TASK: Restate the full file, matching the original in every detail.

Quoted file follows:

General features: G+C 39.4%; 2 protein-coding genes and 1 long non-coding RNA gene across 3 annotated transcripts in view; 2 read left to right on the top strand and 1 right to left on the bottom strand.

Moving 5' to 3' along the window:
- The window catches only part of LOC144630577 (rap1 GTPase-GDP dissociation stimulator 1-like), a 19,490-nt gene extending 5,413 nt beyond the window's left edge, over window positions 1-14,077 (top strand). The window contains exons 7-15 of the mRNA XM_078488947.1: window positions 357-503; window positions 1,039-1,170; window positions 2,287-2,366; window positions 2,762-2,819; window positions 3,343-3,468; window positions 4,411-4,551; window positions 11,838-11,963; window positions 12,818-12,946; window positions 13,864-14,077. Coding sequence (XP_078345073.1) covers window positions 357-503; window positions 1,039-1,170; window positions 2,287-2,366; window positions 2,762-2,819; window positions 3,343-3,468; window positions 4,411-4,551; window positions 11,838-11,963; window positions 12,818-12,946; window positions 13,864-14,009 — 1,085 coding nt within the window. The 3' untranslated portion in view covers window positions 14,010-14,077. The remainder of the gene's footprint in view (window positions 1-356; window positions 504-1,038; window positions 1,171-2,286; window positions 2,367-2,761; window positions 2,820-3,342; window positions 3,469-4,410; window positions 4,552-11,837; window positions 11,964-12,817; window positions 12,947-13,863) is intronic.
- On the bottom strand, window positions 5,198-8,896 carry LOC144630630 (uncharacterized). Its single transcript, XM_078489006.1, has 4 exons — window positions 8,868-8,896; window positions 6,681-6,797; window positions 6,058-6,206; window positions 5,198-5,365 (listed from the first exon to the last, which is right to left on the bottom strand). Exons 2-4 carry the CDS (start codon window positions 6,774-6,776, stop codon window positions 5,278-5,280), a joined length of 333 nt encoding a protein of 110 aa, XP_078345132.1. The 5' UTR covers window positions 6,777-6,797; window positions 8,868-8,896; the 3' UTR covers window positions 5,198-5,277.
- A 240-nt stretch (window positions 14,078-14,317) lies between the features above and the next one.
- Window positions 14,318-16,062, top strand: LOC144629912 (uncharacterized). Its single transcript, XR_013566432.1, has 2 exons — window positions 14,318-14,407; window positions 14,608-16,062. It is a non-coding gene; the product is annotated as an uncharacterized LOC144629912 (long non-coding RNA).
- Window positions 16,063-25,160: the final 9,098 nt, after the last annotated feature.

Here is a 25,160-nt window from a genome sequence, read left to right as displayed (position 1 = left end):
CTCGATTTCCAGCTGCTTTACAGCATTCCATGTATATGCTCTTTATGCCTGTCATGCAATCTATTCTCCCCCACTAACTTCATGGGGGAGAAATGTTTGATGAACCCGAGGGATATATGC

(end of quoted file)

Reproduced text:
General features: G+C 39.4%; 2 protein-coding genes and 1 long non-coding RNA gene across 3 annotated transcripts in view; 2 read left to right on the top strand and 1 right to left on the bottom strand.

Moving 5' to 3' along the window:
- The window catches only part of LOC144630577 (rap1 GTPase-GDP dissociation stimulator 1-like), a 19,490-nt gene extending 5,413 nt beyond the window's left edge, over window positions 1-14,077 (top strand). The window contains exons 7-15 of the mRNA XM_078488947.1: window positions 357-503; window positions 1,039-1,170; window positions 2,287-2,366; window positions 2,762-2,819; window positions 3,343-3,468; window positions 4,411-4,551; window positions 11,838-11,963; window positions 12,818-12,946; window positions 13,864-14,077. Coding sequence (XP_078345073.1) covers window positions 357-503; window positions 1,039-1,170; window positions 2,287-2,366; window positions 2,762-2,819; window positions 3,343-3,468; window positions 4,411-4,551; window positions 11,838-11,963; window positions 12,818-12,946; window positions 13,864-14,009 — 1,085 coding nt within the window. The 3' untranslated portion in view covers window positions 14,010-14,077. The remainder of the gene's footprint in view (window positions 1-356; window positions 504-1,038; window positions 1,171-2,286; window positions 2,367-2,761; window positions 2,820-3,342; window positions 3,469-4,410; window positions 4,552-11,837; window positions 11,964-12,817; window positions 12,947-13,863) is intronic.
- On the bottom strand, window positions 5,198-8,896 carry LOC144630630 (uncharacterized). Its single transcript, XM_078489006.1, has 4 exons — window positions 8,868-8,896; window positions 6,681-6,797; window positions 6,058-6,206; window positions 5,198-5,365 (listed from the first exon to the last, which is right to left on the bottom strand). Exons 2-4 carry the CDS (start codon window positions 6,774-6,776, stop codon window positions 5,278-5,280), a joined length of 333 nt encoding a protein of 110 aa, XP_078345132.1. The 5' UTR covers window positions 6,777-6,797; window positions 8,868-8,896; the 3' UTR covers window positions 5,198-5,277.
- A 240-nt stretch (window positions 14,078-14,317) lies between the features above and the next one.
- Window positions 14,318-16,062, top strand: LOC144629912 (uncharacterized). Its single transcript, XR_013566432.1, has 2 exons — window positions 14,318-14,407; window positions 14,608-16,062. It is a non-coding gene; the product is annotated as an uncharacterized LOC144629912 (long non-coding RNA).
- Window positions 16,063-25,160: the final 9,098 nt, after the last annotated feature.

Here is a 25,160-nt window from a genome sequence, read left to right as displayed (position 1 = left end):
CTCGATTTCCAGCTGCTTTACAGCATTCCATGTATATGCTCTTTATGCCTGTCATGCAATCTATTCTCCCCCACTAACTTCATGGGGGAGAAATGTTTGATGAACCCGAGGGATATATGC